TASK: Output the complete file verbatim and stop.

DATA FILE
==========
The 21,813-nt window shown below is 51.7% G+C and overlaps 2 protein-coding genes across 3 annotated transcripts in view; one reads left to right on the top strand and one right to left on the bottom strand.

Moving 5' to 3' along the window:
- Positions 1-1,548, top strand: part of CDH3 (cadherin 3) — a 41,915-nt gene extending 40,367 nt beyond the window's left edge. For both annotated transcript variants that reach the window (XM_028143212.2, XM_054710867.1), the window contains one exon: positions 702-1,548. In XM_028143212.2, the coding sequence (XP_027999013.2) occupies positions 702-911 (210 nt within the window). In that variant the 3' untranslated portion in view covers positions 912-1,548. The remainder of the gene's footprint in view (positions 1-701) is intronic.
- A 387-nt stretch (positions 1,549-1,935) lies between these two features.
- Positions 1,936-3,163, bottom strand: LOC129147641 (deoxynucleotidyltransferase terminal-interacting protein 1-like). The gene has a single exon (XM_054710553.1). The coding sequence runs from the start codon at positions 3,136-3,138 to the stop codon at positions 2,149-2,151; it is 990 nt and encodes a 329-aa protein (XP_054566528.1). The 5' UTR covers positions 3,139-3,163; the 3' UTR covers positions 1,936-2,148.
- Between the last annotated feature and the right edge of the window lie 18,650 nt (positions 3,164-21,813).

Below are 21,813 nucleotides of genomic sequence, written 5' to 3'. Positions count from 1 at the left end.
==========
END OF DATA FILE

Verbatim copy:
The 21,813-nt window shown below is 51.7% G+C and overlaps 2 protein-coding genes across 3 annotated transcripts in view; one reads left to right on the top strand and one right to left on the bottom strand.

Moving 5' to 3' along the window:
- Positions 1-1,548, top strand: part of CDH3 (cadherin 3) — a 41,915-nt gene extending 40,367 nt beyond the window's left edge. For both annotated transcript variants that reach the window (XM_028143212.2, XM_054710867.1), the window contains one exon: positions 702-1,548. In XM_028143212.2, the coding sequence (XP_027999013.2) occupies positions 702-911 (210 nt within the window). In that variant the 3' untranslated portion in view covers positions 912-1,548. The remainder of the gene's footprint in view (positions 1-701) is intronic.
- A 387-nt stretch (positions 1,549-1,935) lies between these two features.
- Positions 1,936-3,163, bottom strand: LOC129147641 (deoxynucleotidyltransferase terminal-interacting protein 1-like). The gene has a single exon (XM_054710553.1). The coding sequence runs from the start codon at positions 3,136-3,138 to the stop codon at positions 2,149-2,151; it is 990 nt and encodes a 329-aa protein (XP_054566528.1). The 5' UTR covers positions 3,139-3,163; the 3' UTR covers positions 1,936-2,148.
- Between the last annotated feature and the right edge of the window lie 18,650 nt (positions 3,164-21,813).

Below are 21,813 nucleotides of genomic sequence, written 5' to 3'. Positions count from 1 at the left end.